Publications and articles
General economic trends and knowledge-based economy
When we look at the Estonian economy in this century, the first thing that stands out is rapid economic growth, accompanied by high volatility due to a few crises (Figure 1, p. 13). The growth has been driven by convergence with wealthier countries, which has been greatly supported by various grants from the European Union (EU), especially from the Structural Funds. However, a much more significant role has been played by the smallness of the Estonian economy and its openness to foreign markets, which has exposed the Estonian economy to external shocks.
In 2013 Estonia’s gross domestic product (GDP) grew faster than the European Union average. At the same time, our close neighbours Latvia and Lithuania reported a much faster economic growth. In Estonia, the real growth of the GDP decelerated to 0.8% last year while the GDP of the European Union (EU) as a whole increased 0.1%.
Methodological changes in national accounts
Several improvements have been made to the European System of Accounts, which is in force since 1995. In September 2014, all European Union (EU) Member States will publish their time series of national accounts according to the new methodology.
Gross domestic product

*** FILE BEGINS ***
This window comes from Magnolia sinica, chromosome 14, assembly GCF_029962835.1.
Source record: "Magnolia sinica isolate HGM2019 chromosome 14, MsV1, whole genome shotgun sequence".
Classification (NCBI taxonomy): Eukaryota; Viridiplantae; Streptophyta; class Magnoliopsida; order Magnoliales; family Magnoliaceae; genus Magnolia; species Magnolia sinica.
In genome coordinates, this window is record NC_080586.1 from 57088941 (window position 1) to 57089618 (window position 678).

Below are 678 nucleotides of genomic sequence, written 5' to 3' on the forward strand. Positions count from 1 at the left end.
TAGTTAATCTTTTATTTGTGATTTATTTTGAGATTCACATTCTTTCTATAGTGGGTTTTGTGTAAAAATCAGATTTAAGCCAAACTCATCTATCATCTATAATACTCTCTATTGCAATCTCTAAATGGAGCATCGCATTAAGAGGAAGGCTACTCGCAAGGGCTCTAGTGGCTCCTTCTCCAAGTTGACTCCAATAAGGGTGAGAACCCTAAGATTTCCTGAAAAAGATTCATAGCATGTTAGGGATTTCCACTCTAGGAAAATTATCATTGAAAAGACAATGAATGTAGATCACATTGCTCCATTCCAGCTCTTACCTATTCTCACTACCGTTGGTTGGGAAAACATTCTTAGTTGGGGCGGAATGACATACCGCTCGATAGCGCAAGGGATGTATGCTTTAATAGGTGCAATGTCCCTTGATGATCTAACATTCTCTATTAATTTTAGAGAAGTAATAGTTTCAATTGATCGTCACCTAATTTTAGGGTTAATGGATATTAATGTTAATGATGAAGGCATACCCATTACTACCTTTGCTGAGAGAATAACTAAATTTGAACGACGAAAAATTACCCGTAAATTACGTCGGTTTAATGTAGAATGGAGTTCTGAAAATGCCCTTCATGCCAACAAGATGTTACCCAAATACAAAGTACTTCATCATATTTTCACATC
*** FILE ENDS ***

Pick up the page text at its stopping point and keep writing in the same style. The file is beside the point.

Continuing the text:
2013 is characterised by the deceleration of the Estonian economy, although the economy grew faster than the average of the Member States of the European Union – 0.8%.
Estimation of regional gross domestic product
Regional gross domestic product (regional GDP or RGDP) is a breakdown of the national GDP by geographic regions. This indicator is used for monitoring the economic development of regions, making comparisons between regions, identifying regional policy targets and reviewing the results.
In 2012, Estonia’s gross domestic product still grew much faster than the European Union average, although the growth slowed down compared to the previous year. In Estonia, the real growth of the gross domestic product (GDP) was 3.2% last year, while the GDP of the European Union (EU) as a whole declined 0.3%.
Gross domestic product
In 2012, the Baltic States had the fastest growth of the gross domestic product (GDP) among the European Union Member States. Estonian economic growth was compared to other countries after Latvia and Lithuania on the third position, being 3.2% bigger than in 2011. In 2012, the GDP at current prices was17.0 billion euros.
Unit labour cost as an indicator of the competitiveness of the economy
Unit labour cost can be considered an indicator describing competitiveness. In order to maintain a high level of competitiveness, labour costs should not increase faster than labour productivity on a permanent basis. In the context of domestic prices, unit labour cost can also influence inflation. As Estonia’s economy depends greatly on the foreign market, our domestic market prices are influenced not only by unit labour cost, but also by the price of imported goods and services.